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Grim Reaper

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About Grim Reaper

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    Chu Jo Saku

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    A World Heritage Site

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    Malcolm T

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  1. Empress Shoken, in the style of the Imperial Court, just post Restoration, your image is taken from this photograph from 1872, I suspect:
  2. Hi Bruce, Try researching the Ando Family. Best Regards M
  3. Grim Reaper

    Museum help

    Just an aside, last year I walked past a Monkey show in a car park near the Ryogoku Kokugikan Sumo Hall, on the way to the new NBTHK Hakubutsukan. It was quite crowded with onlookers.
  4. Good morning Gentlemen, It sort of makes sense now, given the magnitude of the Burma Railroad, and the intentions to go into India, that there would have been a host of civilian employees seconded to the Army. And, adding a little more to Bruce's post, I have heard that a number of the elder generation of Japanese Martial Arts Shihan, who were conscripted into the Rikugun, in the very latter days of the conflict, took ancestral blades to their induction and training camps. This was not a matter of rank, as there were often no other weapons available. I wondered about the choice of Bamboo as a subject matter, and was reminded of something the late Donn F Draeger wrote about a Yagyu Tsuba with a Bamboo leaf theme having a secret symbolism reminding the swordsman to recall the principle of Yawara (Pliancy), in respect of the Bamboo in winter bears a great amount of weight of snow, bending to an almost impossible angle and then shedding the snow, to return to standing in a swift springing action. Of course the Tsuba we are discussing bears no similarity to a Yagyu form, it is the concept behind it.
  5. Chris, you have filled in some important gaps. Thank you
  6. Good evening Chris, that is exactly the pattern I have in mind.
  7. Good afternoon Gentlemen, I wonder if you could help. Over the years, I have seen a small number of Gunto, which have clearly been converted from an Ancestral Katana, to Rikugun use. I have been told, candidly, by more than aa few Japanese Gentlemen, from that Hero generation, ( As both they and us view that dreadful era), that in some cases, local village Councils of Elders would "club together" to send one of their boys off to officer training with a sword , as their patriotic duty, even though, he , as a farme or local business man's son, could not afford to buy an approved Shin Gunto, as advertised in the papers of induction. In the examples that I have encountered, from 1971 to present, usually, the Kurikata has been removed, and a makeshift Ashi had been added, the rest of the lacquered Saya being clad in a leather combat cover. A makeshift hole for an Itomaki Sarute was drilled into the area just below the Kashira, and in some cases a Fusa Himo, still attached. Quite a few of these I encountered had a similar style of Mokko Tsuba depicting Bamboo leaves. I am interested in the prevalence of the Bamboo Leaf Tsuba. Can anyone shed some light upon this? My take is that it was a single shop, supplying Regiments bound for the Burma Campaign. Given that the items were from veterans in the United Kingdom, their field of operation from which they would have fought in or have been liberated from, was essentially, Burma down to Singapore. I believe that there is a wellspring of information out there, waiting to be tapped.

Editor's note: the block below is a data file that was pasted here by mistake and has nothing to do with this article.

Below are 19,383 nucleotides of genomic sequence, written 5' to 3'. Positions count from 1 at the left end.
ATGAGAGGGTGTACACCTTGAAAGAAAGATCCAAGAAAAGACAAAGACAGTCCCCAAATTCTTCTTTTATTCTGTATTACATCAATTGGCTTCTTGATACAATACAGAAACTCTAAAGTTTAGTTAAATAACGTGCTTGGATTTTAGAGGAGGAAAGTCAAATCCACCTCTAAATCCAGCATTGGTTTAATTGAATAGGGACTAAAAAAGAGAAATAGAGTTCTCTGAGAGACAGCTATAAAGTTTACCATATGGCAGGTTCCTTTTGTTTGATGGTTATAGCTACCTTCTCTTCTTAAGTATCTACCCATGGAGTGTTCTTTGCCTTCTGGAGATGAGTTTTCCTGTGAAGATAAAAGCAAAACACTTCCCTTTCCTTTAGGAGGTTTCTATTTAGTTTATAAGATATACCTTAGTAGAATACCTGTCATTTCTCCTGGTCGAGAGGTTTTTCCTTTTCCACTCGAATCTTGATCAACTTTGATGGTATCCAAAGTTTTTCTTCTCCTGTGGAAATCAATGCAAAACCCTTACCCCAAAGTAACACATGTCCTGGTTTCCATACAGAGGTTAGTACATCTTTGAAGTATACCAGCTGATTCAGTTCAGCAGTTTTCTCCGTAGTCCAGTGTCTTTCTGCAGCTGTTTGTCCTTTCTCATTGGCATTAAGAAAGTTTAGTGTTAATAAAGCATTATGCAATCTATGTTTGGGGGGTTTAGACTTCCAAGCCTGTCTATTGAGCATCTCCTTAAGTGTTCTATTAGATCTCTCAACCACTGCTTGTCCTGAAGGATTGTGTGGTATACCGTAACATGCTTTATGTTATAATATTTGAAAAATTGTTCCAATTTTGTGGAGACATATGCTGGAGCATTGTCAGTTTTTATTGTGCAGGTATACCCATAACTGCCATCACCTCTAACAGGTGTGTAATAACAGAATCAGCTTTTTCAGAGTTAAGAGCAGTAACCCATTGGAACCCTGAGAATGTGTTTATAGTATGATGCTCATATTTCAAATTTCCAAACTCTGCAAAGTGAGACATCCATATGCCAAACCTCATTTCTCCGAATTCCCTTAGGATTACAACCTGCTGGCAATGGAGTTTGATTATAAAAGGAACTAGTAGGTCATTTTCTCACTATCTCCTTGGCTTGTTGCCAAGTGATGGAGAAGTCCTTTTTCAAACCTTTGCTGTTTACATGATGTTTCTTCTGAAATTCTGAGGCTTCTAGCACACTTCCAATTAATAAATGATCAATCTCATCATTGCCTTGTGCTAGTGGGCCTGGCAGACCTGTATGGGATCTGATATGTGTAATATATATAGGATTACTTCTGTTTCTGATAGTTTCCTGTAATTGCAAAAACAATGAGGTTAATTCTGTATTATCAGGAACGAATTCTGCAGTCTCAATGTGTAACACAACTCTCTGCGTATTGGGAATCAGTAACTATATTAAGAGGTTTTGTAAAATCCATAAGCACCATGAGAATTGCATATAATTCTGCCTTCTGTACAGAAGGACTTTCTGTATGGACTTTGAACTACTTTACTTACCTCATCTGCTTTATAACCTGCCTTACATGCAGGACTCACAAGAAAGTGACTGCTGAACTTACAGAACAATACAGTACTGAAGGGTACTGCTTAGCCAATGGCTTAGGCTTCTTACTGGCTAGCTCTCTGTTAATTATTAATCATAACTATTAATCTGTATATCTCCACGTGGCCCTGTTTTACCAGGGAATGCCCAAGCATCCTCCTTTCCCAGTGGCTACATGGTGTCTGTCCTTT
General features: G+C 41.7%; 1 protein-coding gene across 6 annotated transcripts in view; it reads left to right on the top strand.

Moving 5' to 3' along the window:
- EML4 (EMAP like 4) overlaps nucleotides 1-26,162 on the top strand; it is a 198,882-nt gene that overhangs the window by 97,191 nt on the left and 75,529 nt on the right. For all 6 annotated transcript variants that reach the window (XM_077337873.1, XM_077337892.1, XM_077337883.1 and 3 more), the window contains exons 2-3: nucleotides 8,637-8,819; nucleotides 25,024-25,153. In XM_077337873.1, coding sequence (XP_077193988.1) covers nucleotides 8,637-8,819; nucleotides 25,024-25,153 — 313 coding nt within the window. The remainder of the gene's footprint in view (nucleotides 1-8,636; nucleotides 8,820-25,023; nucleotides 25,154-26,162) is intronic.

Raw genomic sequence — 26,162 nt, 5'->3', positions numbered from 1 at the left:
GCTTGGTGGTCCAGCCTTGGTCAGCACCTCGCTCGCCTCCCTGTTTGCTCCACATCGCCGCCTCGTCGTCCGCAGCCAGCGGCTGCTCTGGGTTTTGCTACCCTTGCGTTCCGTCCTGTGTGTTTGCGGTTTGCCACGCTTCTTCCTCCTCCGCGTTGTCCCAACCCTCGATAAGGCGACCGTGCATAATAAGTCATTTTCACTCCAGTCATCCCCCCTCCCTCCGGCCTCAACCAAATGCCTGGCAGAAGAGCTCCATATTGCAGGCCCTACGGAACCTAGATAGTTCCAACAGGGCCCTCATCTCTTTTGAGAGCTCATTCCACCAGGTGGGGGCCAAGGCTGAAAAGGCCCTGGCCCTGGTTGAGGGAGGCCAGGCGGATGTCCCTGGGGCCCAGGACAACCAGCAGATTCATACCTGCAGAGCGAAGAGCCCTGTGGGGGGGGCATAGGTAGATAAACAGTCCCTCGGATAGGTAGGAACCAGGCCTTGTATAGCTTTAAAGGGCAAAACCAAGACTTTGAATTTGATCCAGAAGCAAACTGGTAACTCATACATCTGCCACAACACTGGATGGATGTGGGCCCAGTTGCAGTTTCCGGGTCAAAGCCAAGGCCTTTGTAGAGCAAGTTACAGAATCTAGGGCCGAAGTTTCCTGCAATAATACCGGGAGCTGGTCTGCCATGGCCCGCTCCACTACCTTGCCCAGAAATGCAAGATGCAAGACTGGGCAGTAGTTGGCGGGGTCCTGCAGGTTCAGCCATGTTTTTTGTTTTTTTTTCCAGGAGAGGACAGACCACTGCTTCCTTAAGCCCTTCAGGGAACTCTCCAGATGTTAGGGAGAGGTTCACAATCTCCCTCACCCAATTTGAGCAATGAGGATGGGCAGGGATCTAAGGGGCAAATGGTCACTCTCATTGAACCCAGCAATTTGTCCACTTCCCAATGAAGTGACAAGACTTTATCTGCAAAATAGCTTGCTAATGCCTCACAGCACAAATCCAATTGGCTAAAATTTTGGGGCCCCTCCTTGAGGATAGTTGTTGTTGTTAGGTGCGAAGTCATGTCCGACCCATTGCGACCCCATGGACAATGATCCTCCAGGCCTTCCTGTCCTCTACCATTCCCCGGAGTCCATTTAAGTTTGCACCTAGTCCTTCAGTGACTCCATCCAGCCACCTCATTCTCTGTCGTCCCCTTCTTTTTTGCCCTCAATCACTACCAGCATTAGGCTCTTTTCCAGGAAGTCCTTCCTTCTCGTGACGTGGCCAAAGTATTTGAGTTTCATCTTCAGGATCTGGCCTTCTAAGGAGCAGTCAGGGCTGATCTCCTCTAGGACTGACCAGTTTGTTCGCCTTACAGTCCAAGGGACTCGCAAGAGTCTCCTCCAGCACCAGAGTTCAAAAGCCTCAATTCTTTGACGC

8. Hi George, here's the reference to "Shishi shinchu no mushi" 師子身中の虫 (Worms within the Lion's body) It appears in three Sutra: http://www.chinabuddhismencyclopedia.com/en/index.php?title=Worms_within_the_lion's_body
  9. http://www.ksky.ne.jp/~sumie99/sunobe.html
  10. Perhaps a Sheep? Hitsuji 羊
  11. Looks like the seal was burned in, using a preformed "branding" iron. I have seen similar effect on Koryu Bokuto from Meiji and Taisho era. Which supports Piers' statement: "We can guess that it was either an indicator for Mito (Ibaraki) Castle armoury, or added at the time of the great roundup and registration in early Meiji."
  12. Hi Bruce, Looks like the type of weave known as Shigeuchi or Shigekumi, it was originally popular for swords in the Tensho era (1573 - 1592). Your can still get it as Sageo, from good suppliers of Budo equipment in Japan.
  13. http://yoroi.co.jp/english/english/history.html http://yoroi.co.jp/english/english/product-2.html
  14. Hi Patrice, is the top character on the signature cartouche 旭
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